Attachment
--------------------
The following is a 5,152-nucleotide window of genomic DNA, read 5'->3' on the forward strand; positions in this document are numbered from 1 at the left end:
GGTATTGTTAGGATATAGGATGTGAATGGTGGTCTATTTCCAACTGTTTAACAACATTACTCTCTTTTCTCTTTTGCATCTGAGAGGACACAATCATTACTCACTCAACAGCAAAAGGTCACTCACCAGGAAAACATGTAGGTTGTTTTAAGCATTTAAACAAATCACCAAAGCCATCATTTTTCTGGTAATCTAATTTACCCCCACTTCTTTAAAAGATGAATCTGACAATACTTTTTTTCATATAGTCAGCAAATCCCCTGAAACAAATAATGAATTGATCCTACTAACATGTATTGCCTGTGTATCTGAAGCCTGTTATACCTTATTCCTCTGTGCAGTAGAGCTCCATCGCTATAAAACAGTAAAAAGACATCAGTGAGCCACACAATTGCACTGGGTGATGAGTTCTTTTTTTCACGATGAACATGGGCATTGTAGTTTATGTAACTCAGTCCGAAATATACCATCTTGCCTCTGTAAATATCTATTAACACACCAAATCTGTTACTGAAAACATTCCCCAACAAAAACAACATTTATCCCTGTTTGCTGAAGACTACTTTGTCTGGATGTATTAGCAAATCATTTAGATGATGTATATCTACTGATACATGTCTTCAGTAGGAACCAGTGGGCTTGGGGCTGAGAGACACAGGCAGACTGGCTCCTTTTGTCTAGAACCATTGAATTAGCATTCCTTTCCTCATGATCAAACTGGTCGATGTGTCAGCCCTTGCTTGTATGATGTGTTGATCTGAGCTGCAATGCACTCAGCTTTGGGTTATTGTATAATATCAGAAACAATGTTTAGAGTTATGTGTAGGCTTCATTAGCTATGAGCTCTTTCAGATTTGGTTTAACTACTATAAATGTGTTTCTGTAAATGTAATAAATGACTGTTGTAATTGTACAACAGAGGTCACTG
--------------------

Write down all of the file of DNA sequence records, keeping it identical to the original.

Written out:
The following is a 5,152-nucleotide window of genomic DNA, read 5'->3' on the forward strand; positions in this document are numbered from 1 at the left end:
GGTATTGTTAGGATATAGGATGTGAATGGTGGTCTATTTCCAACTGTTTAACAACATTACTCTCTTTTCTCTTTTGCATCTGAGAGGACACAATCATTACTCACTCAACAGCAAAAGGTCACTCACCAGGAAAACATGTAGGTTGTTTTAAGCATTTAAACAAATCACCAAAGCCATCATTTTTCTGGTAATCTAATTTACCCCCACTTCTTTAAAAGATGAATCTGACAATACTTTTTTTCATATAGTCAGCAAATCCCCTGAAACAAATAATGAATTGATCCTACTAACATGTATTGCCTGTGTATCTGAAGCCTGTTATACCTTATTCCTCTGTGCAGTAGAGCTCCATCGCTATAAAACAGTAAAAAGACATCAGTGAGCCACACAATTGCACTGGGTGATGAGTTCTTTTTTTCACGATGAACATGGGCATTGTAGTTTATGTAACTCAGTCCGAAATATACCATCTTGCCTCTGTAAATATCTATTAACACACCAAATCTGTTACTGAAAACATTCCCCAACAAAAACAACATTTATCCCTGTTTGCTGAAGACTACTTTGTCTGGATGTATTAGCAAATCATTTAGATGATGTATATCTACTGATACATGTCTTCAGTAGGAACCAGTGGGCTTGGGGCTGAGAGACACAGGCAGACTGGCTCCTTTTGTCTAGAACCATTGAATTAGCATTCCTTTCCTCATGATCAAACTGGTCGATGTGTCAGCCCTTGCTTGTATGATGTGTTGATCTGAGCTGCAATGCACTCAGCTTTGGGTTATTGTATAATATCAGAAACAATGTTTAGAGTTATGTGTAGGCTTCATTAGCTATGAGCTCTTTCAGATTTGGTTTAACTACTATAAATGTGTTTCTGTAAATGTAATAAATGACTGTTGTAATTGTACAACAGAGGTCACTG